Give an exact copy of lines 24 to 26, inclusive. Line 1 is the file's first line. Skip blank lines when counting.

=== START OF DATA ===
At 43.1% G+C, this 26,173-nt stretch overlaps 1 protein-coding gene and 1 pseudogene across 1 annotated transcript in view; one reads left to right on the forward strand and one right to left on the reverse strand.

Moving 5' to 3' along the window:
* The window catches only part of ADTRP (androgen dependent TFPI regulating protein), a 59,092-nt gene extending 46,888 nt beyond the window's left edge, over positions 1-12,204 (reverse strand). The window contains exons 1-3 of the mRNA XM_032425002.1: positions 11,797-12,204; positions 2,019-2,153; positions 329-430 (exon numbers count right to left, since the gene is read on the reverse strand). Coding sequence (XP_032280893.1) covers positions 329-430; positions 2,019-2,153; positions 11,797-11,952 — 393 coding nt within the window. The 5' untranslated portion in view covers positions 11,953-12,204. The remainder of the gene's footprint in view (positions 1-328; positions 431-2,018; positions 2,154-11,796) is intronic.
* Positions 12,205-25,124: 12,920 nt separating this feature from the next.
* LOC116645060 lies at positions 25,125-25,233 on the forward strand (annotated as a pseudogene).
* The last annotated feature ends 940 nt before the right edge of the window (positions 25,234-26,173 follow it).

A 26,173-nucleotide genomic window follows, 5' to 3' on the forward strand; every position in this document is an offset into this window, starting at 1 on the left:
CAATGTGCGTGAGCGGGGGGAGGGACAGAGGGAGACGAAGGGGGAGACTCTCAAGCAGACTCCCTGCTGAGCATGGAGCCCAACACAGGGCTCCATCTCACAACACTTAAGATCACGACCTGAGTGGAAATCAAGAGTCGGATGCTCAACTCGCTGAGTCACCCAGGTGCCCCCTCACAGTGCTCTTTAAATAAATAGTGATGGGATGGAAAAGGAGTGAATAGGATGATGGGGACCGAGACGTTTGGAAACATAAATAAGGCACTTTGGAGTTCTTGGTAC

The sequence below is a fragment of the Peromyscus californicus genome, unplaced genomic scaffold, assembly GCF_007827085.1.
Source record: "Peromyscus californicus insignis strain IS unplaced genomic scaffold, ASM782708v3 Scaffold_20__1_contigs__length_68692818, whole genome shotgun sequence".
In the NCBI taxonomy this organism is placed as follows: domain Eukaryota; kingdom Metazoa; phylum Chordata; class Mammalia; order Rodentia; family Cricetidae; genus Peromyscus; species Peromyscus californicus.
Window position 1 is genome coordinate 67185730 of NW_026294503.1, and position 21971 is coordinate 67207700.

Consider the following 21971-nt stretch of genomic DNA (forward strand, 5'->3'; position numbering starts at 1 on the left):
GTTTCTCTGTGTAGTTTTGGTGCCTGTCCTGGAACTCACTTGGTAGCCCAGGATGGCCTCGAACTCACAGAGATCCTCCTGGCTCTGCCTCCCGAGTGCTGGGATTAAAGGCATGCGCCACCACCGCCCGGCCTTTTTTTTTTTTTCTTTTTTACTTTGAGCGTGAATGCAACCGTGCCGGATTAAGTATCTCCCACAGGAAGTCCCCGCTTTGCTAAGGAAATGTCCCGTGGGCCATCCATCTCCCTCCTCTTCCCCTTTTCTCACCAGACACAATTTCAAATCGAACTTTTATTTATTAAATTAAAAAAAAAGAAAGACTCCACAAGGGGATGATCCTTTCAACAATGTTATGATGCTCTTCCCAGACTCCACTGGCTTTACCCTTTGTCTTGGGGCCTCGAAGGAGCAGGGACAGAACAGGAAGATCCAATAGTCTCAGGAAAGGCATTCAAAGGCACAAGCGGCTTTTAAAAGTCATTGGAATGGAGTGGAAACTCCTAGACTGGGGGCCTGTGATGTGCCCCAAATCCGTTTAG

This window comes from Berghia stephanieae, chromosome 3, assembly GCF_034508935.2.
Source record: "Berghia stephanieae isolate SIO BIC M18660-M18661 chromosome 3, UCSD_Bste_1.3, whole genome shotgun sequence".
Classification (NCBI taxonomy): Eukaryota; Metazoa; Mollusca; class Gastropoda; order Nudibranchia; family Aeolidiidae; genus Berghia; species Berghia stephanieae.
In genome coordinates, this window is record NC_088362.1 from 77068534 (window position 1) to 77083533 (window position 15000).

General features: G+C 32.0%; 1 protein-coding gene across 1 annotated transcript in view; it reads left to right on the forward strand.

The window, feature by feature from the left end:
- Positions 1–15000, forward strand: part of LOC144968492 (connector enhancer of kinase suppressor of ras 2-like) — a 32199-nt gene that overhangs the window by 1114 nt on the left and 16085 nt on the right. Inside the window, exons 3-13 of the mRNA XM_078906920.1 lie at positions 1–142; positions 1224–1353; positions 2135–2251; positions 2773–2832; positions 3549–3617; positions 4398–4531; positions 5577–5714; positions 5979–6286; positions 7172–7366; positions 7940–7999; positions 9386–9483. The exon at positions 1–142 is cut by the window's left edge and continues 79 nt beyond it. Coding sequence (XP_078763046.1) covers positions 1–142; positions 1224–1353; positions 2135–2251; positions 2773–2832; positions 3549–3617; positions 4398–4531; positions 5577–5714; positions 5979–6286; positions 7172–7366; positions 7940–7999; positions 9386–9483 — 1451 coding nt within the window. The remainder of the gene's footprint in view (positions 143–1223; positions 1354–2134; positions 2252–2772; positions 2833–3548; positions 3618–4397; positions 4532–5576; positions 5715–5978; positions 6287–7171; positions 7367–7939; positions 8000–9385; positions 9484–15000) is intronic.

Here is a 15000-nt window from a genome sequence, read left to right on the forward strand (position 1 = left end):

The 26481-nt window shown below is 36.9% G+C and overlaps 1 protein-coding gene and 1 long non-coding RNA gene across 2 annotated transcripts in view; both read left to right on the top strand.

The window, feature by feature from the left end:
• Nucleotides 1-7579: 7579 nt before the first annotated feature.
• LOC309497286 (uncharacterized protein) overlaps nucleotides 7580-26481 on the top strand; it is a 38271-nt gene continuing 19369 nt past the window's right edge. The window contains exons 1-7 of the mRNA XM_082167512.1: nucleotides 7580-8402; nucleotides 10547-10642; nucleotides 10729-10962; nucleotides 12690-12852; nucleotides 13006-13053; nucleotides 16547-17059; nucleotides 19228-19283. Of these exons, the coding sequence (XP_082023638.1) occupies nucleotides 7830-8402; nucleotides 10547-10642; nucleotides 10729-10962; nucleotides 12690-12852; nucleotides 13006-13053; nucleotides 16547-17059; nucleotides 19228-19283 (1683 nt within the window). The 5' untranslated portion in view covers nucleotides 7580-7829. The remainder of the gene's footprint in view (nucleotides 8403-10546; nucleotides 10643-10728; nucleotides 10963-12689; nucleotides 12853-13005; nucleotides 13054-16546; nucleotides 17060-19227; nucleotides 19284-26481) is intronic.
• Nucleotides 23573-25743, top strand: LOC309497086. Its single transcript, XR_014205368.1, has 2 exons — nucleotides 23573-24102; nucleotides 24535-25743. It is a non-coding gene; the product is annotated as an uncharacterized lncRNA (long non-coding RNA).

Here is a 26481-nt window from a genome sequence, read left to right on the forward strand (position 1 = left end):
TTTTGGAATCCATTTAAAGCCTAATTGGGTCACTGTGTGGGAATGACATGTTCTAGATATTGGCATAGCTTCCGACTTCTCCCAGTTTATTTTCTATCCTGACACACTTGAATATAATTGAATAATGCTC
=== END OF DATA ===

The window, feature by feature from the left end:
• Nucleotides 1-7579: 7579 nt before the first annotated feature.
• LOC309497286 (uncharacterized protein) overlaps nucleotides 7580-26481 on the top strand; it is a 38271-nt gene continuing 19369 nt past the window's right edge. The window contains exons 1-7 of the mRNA XM_082167512.1: nucleotides 7580-8402; nucleotides 10547-10642; nucleotides 10729-10962; nucleotides 12690-12852; nucleotides 13006-13053; nucleotides 16547-17059; nucleotides 19228-19283. Of these exons, the coding sequence (XP_082023638.1) occupies nucleotides 7830-8402; nucleotides 10547-10642; nucleotides 10729-10962; nucleotides 12690-12852; nucleotides 13006-13053; nucleotides 16547-17059; nucleotides 19228-19283 (1683 nt within the window). The 5' untranslated portion in view covers nucleotides 7580-7829. The remainder of the gene's footprint in view (nucleotides 8403-10546; nucleotides 10643-10728; nucleotides 10963-12689; nucleotides 12853-13005; nucleotides 13054-16546; nucleotides 17060-19227; nucleotides 19284-26481) is intronic.